Also, there are more individuals involved in the “data” discussion now and we are speaking to a variety of disciplines—audience, digital, sales, technology, marketing, etc.— and because of this we are (and have) developed products that speak to each of these functions. We are seeing really smart and talented people climb the rungs at media companies. These are people that have both operational experience combined with revenue and digital skill sets which makes for a very exciting time in the industry.
Folio: Flip that, what challenges do you foresee in the industry, and how will they impact Omeda?
Oberman: From a macro standpoint, advertising dollars will continue to be a competitive revenue stream for publishers. But, growth in ABM, events, and new subscription models (advertising-based and as well as data-based) should continue to provide publishers with a diversified revenue mix.
Interestingly enough, we are also seeing some growth in print. With digital being “everywhere” print can be a nice “escape” for your audience.
From a strategic standpoint, we still see some media companies struggling with using the technology they have to better serve their audience. This can be because the sales teams do not understand the capabilities, tech teams that want to build it all themselves, or just an overall vision paralysis around technology from the leadership teams. But we are positioned to help in all three areas.
Folio: Your company can certainly attest to this, but one of the undeniable trends happening within the publishing and media landscape is consolidation. How does a service provider, like yourself, develop a strategy to develop new business or retain customers as companies change ownership and leadership?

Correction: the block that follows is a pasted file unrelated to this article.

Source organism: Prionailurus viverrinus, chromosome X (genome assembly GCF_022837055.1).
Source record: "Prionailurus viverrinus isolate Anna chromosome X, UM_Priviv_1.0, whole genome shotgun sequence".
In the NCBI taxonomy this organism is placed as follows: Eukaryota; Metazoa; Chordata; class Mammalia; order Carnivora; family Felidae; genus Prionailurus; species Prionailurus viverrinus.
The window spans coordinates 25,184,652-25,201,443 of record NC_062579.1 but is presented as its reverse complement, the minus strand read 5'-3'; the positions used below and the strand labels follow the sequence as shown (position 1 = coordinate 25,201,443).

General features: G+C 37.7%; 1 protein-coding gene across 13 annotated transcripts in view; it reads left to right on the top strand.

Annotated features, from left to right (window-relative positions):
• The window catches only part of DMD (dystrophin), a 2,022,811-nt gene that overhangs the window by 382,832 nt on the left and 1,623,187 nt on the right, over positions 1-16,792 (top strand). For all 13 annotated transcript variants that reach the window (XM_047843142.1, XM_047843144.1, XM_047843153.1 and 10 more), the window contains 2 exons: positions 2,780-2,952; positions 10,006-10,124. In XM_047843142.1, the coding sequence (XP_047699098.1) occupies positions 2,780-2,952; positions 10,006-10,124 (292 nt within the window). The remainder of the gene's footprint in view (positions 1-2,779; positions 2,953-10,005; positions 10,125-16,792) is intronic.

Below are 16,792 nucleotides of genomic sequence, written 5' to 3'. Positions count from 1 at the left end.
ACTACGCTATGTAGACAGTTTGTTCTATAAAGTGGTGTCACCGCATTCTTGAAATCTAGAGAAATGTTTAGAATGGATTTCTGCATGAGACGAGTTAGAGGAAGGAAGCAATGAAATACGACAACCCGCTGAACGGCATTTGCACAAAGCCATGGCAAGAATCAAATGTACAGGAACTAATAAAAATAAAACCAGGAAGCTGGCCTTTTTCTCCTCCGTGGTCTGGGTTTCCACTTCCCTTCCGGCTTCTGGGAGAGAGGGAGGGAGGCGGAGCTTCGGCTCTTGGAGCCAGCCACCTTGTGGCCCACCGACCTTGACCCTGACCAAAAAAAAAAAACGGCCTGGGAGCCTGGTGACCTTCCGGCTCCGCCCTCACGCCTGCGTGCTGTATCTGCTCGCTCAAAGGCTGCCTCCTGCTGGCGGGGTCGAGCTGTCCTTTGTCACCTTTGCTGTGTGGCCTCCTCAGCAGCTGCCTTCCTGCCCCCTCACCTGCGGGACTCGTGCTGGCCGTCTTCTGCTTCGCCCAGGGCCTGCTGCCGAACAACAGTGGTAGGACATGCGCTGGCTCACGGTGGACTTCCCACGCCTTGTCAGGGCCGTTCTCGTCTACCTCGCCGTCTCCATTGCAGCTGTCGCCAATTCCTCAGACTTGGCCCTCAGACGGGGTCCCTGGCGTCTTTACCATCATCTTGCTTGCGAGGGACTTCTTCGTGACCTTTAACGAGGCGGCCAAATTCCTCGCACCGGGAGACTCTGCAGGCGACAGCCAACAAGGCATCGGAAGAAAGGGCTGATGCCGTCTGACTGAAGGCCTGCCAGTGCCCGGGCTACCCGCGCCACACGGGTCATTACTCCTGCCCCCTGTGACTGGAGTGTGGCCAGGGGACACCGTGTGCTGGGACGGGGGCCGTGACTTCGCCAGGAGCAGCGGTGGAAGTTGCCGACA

Oberman: This sounds cliché, but they aren’t customers, they are partners. We only stay in business if they are profitable and get value from our offerings, so we strive to go beyond just being a cost center or a line item on their budget. In many cases of acquisitions and divestitures, we tend to be the party that understands the assets the best and are frequently relied upon by the buyer to help them understand what they’ve purchased.
We also proactively work with all of our clients to help them understand their data and create opportunities to attach revenue to the data they’ve worked so hard to acquire. Along those lines, we’ve created a new Client Success team dedicated to finding creative solutions to help our partners monetize their data and grow their audiences using technology. We have also just opened our new corporate headquarters in downtown Chicago. Besides this being the culmination of our acquisitions by bringing all of Omeda under one new “roof,” it will also allow us to better attract talent and provide an environment where we can better host our clients for additional training, product development, and strategic meetings. We are really excited about what’s coming next.
Aaron Oberman is CEO of Omeda, a leading audience management platform allowing publishers to acquire, unify, activate & manage data. To find out more contact the Omeda team at 847.564.8900 or email@example.com